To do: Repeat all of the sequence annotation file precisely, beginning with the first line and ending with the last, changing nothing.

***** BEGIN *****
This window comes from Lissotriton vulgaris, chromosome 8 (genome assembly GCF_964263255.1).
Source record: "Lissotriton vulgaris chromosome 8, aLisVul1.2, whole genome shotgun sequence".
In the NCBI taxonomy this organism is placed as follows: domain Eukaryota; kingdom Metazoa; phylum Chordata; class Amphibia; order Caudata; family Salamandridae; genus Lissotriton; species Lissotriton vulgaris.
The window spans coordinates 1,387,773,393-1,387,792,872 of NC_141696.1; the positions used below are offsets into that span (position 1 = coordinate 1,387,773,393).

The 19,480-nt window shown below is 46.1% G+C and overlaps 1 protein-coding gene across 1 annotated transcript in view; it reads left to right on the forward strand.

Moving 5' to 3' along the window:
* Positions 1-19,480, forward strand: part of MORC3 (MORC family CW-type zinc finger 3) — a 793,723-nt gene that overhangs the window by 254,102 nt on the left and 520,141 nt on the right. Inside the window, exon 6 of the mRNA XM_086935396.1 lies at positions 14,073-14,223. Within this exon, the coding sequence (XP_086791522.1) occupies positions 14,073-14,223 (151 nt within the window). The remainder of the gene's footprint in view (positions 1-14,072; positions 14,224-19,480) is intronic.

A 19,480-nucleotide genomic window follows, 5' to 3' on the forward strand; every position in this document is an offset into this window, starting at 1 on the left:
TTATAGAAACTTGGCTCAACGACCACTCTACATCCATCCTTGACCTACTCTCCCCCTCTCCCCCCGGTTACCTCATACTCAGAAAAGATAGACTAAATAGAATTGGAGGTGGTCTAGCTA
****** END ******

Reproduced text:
This window comes from Lissotriton vulgaris, chromosome 8 (genome assembly GCF_964263255.1).
Source record: "Lissotriton vulgaris chromosome 8, aLisVul1.2, whole genome shotgun sequence".
In the NCBI taxonomy this organism is placed as follows: domain Eukaryota; kingdom Metazoa; phylum Chordata; class Amphibia; order Caudata; family Salamandridae; genus Lissotriton; species Lissotriton vulgaris.
The window spans coordinates 1,387,773,393-1,387,792,872 of NC_141696.1; the positions used below are offsets into that span (position 1 = coordinate 1,387,773,393).

The 19,480-nt window shown below is 46.1% G+C and overlaps 1 protein-coding gene across 1 annotated transcript in view; it reads left to right on the forward strand.

Moving 5' to 3' along the window:
* Positions 1-19,480, forward strand: part of MORC3 (MORC family CW-type zinc finger 3) — a 793,723-nt gene that overhangs the window by 254,102 nt on the left and 520,141 nt on the right. Inside the window, exon 6 of the mRNA XM_086935396.1 lies at positions 14,073-14,223. Within this exon, the coding sequence (XP_086791522.1) occupies positions 14,073-14,223 (151 nt within the window). The remainder of the gene's footprint in view (positions 1-14,072; positions 14,224-19,480) is intronic.

A 19,480-nucleotide genomic window follows, 5' to 3' on the forward strand; every position in this document is an offset into this window, starting at 1 on the left:
TTATAGAAACTTGGCTCAACGACCACTCTACATCCATCCTTGACCTACTCTCCCCCTCTCCCCCCGGTTACCTCATACTCAGAAAAGATAGACTAAATAGAATTGGAGGTGGTCTAGCTA